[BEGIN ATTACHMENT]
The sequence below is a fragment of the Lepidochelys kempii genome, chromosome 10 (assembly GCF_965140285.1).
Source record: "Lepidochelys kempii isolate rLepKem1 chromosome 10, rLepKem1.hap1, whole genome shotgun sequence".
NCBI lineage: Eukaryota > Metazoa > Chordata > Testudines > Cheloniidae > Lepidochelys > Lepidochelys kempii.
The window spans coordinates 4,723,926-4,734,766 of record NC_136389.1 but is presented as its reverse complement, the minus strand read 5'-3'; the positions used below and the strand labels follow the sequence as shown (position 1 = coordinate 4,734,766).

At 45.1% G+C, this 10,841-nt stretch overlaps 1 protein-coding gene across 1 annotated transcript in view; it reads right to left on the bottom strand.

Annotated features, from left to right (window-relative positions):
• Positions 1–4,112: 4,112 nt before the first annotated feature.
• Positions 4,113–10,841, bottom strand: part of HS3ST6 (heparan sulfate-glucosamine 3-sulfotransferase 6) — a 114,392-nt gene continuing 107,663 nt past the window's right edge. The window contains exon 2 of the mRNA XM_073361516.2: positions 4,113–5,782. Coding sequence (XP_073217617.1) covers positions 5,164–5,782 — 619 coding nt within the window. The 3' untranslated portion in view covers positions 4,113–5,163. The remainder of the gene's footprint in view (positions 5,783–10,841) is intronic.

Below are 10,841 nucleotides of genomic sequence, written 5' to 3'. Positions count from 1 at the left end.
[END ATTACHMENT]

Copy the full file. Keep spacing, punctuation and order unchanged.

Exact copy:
The sequence below is a fragment of the Lepidochelys kempii genome, chromosome 10 (assembly GCF_965140285.1).
Source record: "Lepidochelys kempii isolate rLepKem1 chromosome 10, rLepKem1.hap1, whole genome shotgun sequence".
NCBI lineage: Eukaryota > Metazoa > Chordata > Testudines > Cheloniidae > Lepidochelys > Lepidochelys kempii.
The window spans coordinates 4,723,926-4,734,766 of record NC_136389.1 but is presented as its reverse complement, the minus strand read 5'-3'; the positions used below and the strand labels follow the sequence as shown (position 1 = coordinate 4,734,766).

At 45.1% G+C, this 10,841-nt stretch overlaps 1 protein-coding gene across 1 annotated transcript in view; it reads right to left on the bottom strand.

Annotated features, from left to right (window-relative positions):
• Positions 1–4,112: 4,112 nt before the first annotated feature.
• Positions 4,113–10,841, bottom strand: part of HS3ST6 (heparan sulfate-glucosamine 3-sulfotransferase 6) — a 114,392-nt gene continuing 107,663 nt past the window's right edge. The window contains exon 2 of the mRNA XM_073361516.2: positions 4,113–5,782. Coding sequence (XP_073217617.1) covers positions 5,164–5,782 — 619 coding nt within the window. The 3' untranslated portion in view covers positions 4,113–5,163. The remainder of the gene's footprint in view (positions 5,783–10,841) is intronic.

Below are 10,841 nucleotides of genomic sequence, written 5' to 3'. Positions count from 1 at the left end.